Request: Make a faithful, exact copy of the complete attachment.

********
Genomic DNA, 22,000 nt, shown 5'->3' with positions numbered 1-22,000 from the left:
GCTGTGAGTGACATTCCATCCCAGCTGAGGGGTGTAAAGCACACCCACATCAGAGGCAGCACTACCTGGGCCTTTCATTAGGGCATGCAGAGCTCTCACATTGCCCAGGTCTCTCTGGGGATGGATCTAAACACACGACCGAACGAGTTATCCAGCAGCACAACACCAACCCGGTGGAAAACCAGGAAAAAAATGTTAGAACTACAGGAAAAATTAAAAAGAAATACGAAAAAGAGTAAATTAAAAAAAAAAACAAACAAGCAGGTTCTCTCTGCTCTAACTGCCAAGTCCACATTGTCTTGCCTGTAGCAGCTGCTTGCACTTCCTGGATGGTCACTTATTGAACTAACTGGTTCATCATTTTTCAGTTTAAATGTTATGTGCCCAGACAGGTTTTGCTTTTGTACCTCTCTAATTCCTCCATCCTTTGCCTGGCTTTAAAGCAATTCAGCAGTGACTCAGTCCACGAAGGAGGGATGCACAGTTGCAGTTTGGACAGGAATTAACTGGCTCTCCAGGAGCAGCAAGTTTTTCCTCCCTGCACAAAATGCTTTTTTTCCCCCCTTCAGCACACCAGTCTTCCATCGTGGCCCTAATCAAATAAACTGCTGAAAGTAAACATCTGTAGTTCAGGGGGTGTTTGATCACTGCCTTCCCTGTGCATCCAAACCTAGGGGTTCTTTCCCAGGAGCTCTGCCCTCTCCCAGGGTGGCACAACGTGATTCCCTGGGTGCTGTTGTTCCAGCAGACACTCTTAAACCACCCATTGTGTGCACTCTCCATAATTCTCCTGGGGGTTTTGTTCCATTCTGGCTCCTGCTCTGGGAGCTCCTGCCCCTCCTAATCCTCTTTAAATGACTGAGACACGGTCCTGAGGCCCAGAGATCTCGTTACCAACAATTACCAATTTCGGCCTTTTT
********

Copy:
Genomic DNA, 22,000 nt, shown 5'->3' with positions numbered 1-22,000 from the left:
GCTGTGAGTGACATTCCATCCCAGCTGAGGGGTGTAAAGCACACCCACATCAGAGGCAGCACTACCTGGGCCTTTCATTAGGGCATGCAGAGCTCTCACATTGCCCAGGTCTCTCTGGGGATGGATCTAAACACACGACCGAACGAGTTATCCAGCAGCACAACACCAACCCGGTGGAAAACCAGGAAAAAAATGTTAGAACTACAGGAAAAATTAAAAAGAAATACGAAAAAGAGTAAATTAAAAAAAAAAACAAACAAGCAGGTTCTCTCTGCTCTAACTGCCAAGTCCACATTGTCTTGCCTGTAGCAGCTGCTTGCACTTCCTGGATGGTCACTTATTGAACTAACTGGTTCATCATTTTTCAGTTTAAATGTTATGTGCCCAGACAGGTTTTGCTTTTGTACCTCTCTAATTCCTCCATCCTTTGCCTGGCTTTAAAGCAATTCAGCAGTGACTCAGTCCACGAAGGAGGGATGCACAGTTGCAGTTTGGACAGGAATTAACTGGCTCTCCAGGAGCAGCAAGTTTTTCCTCCCTGCACAAAATGCTTTTTTTCCCCCCTTCAGCACACCAGTCTTCCATCGTGGCCCTAATCAAATAAACTGCTGAAAGTAAACATCTGTAGTTCAGGGGGTGTTTGATCACTGCCTTCCCTGTGCATCCAAACCTAGGGGTTCTTTCCCAGGAGCTCTGCCCTCTCCCAGGGTGGCACAACGTGATTCCCTGGGTGCTGTTGTTCCAGCAGACACTCTTAAACCACCCATTGTGTGCACTCTCCATAATTCTCCTGGGGGTTTTGTTCCATTCTGGCTCCTGCTCTGGGAGCTCCTGCCCCTCCTAATCCTCTTTAAATGACTGAGACACGGTCCTGAGGCCCAGAGATCTCGTTACCAACAATTACCAATTTCGGCCTTTTT